Another 'economic and racist attack' as Trump moves to bar immigrants who can't afford costly private health insurance

Another 'economic and racist attack' as Trump moves to bar immigrants who can't afford costly private health insurance
Overcrowding of families observed by OIG on June 11, 2019, at Border Patrol’s Weslaco, TX, Station. Source: Office of the Inspector General

President Donald Trump announced late Friday that, effective Nov. 3, the U.S. will deny visas to immigrants who cannot afford America's expensive health insurance without federal subsidies, a move rights groups decried as yet another cruel, racist, and unlawful attack on vulnerable people.


"Health insurance is hard enough for immigrants to access in this county; it's hard enough for citizens too," tweeted United We Dream. "Our healthcare system is shot and the Trump administration knows this. This is another economic and racist attack on a community who deserves healthcare in the first place."

The Trump administration's new rule, reportedly the idea of xenophobic White House adviser Stephen Miller, would require foreign nationals to prove they are wealthy enough to cover their own healthcare costs without government assistance.

"Medicaid doesn't count," the Associated Press reported. "And an immigrant will not be able to obtain a visa if using the Affordable Care Act's subsidies when buying insurance."

Larry Levitt, executive vice president for health policy at the Kaiser Family Foundation, said that "while lawful immigrants qualify for ACA subsidies, they'll be stuck in a catch-22 because subsidized coverage does not qualify as insurance under the proclamation."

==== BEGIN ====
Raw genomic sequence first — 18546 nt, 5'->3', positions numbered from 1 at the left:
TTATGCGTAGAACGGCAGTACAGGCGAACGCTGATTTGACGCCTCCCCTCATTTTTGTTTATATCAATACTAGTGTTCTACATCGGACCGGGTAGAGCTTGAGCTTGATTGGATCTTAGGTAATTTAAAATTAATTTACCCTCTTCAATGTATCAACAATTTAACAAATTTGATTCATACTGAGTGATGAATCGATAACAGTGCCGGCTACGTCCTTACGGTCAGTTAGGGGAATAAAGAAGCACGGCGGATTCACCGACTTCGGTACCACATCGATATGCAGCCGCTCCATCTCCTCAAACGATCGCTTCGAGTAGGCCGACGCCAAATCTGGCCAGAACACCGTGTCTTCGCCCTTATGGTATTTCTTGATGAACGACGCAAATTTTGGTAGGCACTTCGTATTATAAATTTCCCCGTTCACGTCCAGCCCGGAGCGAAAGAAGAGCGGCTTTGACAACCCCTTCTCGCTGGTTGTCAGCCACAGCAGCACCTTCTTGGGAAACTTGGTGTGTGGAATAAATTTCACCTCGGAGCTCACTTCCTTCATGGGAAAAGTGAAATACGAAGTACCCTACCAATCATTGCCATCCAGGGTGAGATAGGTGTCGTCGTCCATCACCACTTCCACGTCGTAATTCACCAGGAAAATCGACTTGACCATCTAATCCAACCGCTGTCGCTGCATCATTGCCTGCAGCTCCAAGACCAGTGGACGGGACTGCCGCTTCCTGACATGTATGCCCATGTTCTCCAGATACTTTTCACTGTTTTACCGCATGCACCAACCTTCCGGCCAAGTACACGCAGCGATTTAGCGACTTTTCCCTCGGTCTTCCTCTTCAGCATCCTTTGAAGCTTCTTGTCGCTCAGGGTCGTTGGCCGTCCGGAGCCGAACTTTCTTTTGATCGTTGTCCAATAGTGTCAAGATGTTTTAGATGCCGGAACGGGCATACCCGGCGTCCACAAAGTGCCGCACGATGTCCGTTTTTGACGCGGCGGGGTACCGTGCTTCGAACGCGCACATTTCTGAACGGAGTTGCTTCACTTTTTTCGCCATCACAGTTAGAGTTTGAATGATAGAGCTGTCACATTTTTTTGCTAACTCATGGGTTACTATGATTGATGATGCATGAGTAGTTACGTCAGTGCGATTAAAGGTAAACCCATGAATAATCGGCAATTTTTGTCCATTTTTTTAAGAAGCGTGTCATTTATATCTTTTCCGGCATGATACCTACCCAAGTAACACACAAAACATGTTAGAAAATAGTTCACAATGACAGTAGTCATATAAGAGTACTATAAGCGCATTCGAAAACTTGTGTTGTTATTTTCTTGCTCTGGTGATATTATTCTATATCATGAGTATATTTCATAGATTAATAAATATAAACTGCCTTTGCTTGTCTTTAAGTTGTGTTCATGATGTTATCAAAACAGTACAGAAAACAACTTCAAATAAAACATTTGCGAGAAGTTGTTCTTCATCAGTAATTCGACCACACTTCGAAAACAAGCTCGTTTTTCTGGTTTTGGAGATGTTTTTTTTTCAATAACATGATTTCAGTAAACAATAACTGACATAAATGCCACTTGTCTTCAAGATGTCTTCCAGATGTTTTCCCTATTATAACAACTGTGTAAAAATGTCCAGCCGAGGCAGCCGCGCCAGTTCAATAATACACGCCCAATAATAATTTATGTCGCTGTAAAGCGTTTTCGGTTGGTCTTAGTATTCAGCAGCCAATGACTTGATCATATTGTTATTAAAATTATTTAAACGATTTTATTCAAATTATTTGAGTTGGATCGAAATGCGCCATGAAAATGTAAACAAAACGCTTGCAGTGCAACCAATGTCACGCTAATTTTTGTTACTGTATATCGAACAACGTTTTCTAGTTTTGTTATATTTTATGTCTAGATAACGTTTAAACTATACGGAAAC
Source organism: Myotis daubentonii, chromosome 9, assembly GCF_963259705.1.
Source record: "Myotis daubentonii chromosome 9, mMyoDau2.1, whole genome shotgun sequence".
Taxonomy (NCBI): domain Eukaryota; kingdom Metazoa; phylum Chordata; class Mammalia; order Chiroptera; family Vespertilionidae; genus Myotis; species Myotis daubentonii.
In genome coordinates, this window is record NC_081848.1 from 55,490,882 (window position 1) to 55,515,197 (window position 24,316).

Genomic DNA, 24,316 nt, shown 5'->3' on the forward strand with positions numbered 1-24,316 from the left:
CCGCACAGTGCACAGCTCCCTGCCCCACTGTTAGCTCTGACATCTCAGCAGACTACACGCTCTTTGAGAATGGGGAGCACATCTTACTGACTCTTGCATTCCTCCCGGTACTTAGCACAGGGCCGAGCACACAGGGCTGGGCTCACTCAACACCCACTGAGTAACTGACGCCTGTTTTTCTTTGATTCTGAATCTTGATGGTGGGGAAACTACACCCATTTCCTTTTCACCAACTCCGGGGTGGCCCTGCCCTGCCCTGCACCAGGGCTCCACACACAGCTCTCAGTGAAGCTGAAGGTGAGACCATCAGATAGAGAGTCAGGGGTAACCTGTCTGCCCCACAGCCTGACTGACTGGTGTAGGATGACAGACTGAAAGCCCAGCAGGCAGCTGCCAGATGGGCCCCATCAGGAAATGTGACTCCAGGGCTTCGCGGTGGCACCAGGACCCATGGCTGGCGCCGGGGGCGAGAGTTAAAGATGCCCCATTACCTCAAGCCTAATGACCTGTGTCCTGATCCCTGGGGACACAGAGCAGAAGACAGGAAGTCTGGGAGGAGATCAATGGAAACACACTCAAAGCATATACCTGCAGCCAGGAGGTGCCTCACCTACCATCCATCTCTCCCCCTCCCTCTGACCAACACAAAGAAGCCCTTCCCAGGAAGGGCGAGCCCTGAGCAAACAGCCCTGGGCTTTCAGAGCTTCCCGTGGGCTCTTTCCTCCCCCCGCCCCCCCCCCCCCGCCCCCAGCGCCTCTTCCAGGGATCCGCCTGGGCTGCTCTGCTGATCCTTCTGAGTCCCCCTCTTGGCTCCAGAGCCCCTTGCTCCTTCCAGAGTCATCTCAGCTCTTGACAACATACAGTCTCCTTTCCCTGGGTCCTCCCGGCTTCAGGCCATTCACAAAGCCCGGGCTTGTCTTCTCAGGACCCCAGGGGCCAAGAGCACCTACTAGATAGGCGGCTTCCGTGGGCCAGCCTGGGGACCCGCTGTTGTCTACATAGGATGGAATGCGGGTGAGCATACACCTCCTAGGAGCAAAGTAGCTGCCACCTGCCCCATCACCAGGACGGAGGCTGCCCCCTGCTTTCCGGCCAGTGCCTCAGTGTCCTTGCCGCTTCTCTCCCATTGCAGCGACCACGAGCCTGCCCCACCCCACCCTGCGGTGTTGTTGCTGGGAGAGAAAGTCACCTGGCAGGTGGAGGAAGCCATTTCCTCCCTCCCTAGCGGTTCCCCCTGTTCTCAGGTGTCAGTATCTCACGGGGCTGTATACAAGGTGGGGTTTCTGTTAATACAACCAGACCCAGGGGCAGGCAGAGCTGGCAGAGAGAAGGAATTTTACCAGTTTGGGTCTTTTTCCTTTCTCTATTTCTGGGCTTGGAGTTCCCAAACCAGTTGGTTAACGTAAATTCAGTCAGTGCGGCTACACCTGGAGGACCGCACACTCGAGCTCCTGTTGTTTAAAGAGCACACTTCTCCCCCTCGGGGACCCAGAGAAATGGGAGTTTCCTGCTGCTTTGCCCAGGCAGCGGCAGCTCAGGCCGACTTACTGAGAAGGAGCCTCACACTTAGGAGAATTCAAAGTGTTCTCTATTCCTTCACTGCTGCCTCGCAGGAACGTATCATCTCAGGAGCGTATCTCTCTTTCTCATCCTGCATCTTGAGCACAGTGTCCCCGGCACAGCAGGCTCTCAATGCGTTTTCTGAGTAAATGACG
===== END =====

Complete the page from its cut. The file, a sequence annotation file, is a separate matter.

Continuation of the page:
As the Guardian reported, the Trump administration's rule—which is expected to face a torrent of legal challenges—"will be applied to people seeking immigrant visas, not those in the U.S. already. But it would apply to the spouses and parents of U.S. citizens."

In response to the new rule, the National Immigration Law Center (NILC) accused Trump of lashing out at immigrants "to distract us from his scandals," referring to the escalating impeachment inquiry sparked by the president's talks with Ukraine.

"This latest attack on immigrants is not good for hospitals, it's not good for patients, and it's not good for the health and well-being of communities across the country," NILC said.

Julián Castro, a 2020 Democratic presidential candidate, echoed NILC.

"Donald Trump is panicking, and using cruel attacks on immigrants to distract and sow fear," tweeted Castro. "Immigrants contribute more to this country than Donald Trump or Stephen Miller ever could—and their hate won't stop us from speaking out in defense of immigrants."

According to the New York Times, if the new policy is implemented, those seeking visas will "be asked by consular officers to show how they intend to be covered by health insurance within 30 days of arriving in the United States. That could include proof that they will have healthcare through a job or will be covered under a relative's insurance."

"If they cannot show that to the satisfaction of the consular office," the Times reported, "their visa will be denied."

Doug Rand, co-founder of Boundless Immigration, told Buzzfeed Friday night that the new policy "is as shameless as it is stunning."

"It will be chaotic to implement and guaranteed to separate U.S. citizens from their legal immigrant spouses and other close relatives," Rand said. "Was this drafted over lunch today in a desperate effort to change the news cycle?"

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